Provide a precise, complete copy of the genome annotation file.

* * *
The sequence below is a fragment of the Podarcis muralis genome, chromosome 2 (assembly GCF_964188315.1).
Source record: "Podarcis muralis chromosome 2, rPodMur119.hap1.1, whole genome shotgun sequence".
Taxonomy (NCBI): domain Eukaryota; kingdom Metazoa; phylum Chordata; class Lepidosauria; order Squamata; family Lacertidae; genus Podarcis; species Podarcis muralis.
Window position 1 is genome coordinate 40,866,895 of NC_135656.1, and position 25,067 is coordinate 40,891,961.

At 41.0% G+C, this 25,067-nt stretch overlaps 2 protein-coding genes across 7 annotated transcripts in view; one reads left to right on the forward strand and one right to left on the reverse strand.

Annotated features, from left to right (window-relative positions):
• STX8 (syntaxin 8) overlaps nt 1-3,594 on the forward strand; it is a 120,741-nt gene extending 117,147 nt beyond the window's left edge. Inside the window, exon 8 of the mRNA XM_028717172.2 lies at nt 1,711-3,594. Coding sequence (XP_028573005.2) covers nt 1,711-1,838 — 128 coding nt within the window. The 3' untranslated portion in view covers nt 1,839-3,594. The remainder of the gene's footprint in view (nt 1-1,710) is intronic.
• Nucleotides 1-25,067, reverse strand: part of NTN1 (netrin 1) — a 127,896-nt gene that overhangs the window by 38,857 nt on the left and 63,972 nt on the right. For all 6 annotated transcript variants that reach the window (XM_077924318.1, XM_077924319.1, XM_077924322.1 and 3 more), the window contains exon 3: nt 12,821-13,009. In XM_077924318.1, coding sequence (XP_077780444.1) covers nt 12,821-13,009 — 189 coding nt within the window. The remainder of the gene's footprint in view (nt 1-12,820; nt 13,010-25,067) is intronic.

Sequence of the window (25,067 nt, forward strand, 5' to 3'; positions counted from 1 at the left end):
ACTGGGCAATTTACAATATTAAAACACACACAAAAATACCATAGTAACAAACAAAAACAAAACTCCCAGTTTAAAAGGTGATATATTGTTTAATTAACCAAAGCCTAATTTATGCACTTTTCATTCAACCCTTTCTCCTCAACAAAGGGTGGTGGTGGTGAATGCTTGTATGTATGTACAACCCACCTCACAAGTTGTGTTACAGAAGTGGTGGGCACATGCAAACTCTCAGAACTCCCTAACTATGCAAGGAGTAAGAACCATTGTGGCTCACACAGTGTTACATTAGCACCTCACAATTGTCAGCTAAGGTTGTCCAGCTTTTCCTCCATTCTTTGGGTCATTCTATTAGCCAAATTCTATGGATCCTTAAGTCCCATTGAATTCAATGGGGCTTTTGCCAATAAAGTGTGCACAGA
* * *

The sequence below is a fragment of the Podarcis muralis genome, chromosome 2 (assembly GCF_964188315.1).
Source record: "Podarcis muralis chromosome 2, rPodMur119.hap1.1, whole genome shotgun sequence".
Taxonomy (NCBI): domain Eukaryota; kingdom Metazoa; phylum Chordata; class Lepidosauria; order Squamata; family Lacertidae; genus Podarcis; species Podarcis muralis.
Window position 1 is genome coordinate 40,866,895 of NC_135656.1, and position 25,067 is coordinate 40,891,961.

At 41.0% G+C, this 25,067-nt stretch overlaps 2 protein-coding genes across 7 annotated transcripts in view; one reads left to right on the forward strand and one right to left on the reverse strand.

Annotated features, from left to right (window-relative positions):
• STX8 (syntaxin 8) overlaps nt 1-3,594 on the forward strand; it is a 120,741-nt gene extending 117,147 nt beyond the window's left edge. Inside the window, exon 8 of the mRNA XM_028717172.2 lies at nt 1,711-3,594. Coding sequence (XP_028573005.2) covers nt 1,711-1,838 — 128 coding nt within the window. The 3' untranslated portion in view covers nt 1,839-3,594. The remainder of the gene's footprint in view (nt 1-1,710) is intronic.
• Nucleotides 1-25,067, reverse strand: part of NTN1 (netrin 1) — a 127,896-nt gene that overhangs the window by 38,857 nt on the left and 63,972 nt on the right. For all 6 annotated transcript variants that reach the window (XM_077924318.1, XM_077924319.1, XM_077924322.1 and 3 more), the window contains exon 3: nt 12,821-13,009. In XM_077924318.1, coding sequence (XP_077780444.1) covers nt 12,821-13,009 — 189 coding nt within the window. The remainder of the gene's footprint in view (nt 1-12,820; nt 13,010-25,067) is intronic.

Sequence of the window (25,067 nt, forward strand, 5' to 3'; positions counted from 1 at the left end):
ACTGGGCAATTTACAATATTAAAACACACACAAAAATACCATAGTAACAAACAAAAACAAAACTCCCAGTTTAAAAGGTGATATATTGTTTAATTAACCAAAGCCTAATTTATGCACTTTTCATTCAACCCTTTCTCCTCAACAAAGGGTGGTGGTGGTGAATGCTTGTATGTATGTACAACCCACCTCACAAGTTGTGTTACAGAAGTGGTGGGCACATGCAAACTCTCAGAACTCCCTAACTATGCAAGGAGTAAGAACCATTGTGGCTCACACAGTGTTACATTAGCACCTCACAATTGTCAGCTAAGGTTGTCCAGCTTTTCCTCCATTCTTTGGGTCATTCTATTAGCCAAATTCTATGGATCCTTAAGTCCCATTGAATTCAATGGGGCTTTTGCCAATAAAGTGTGCACAGA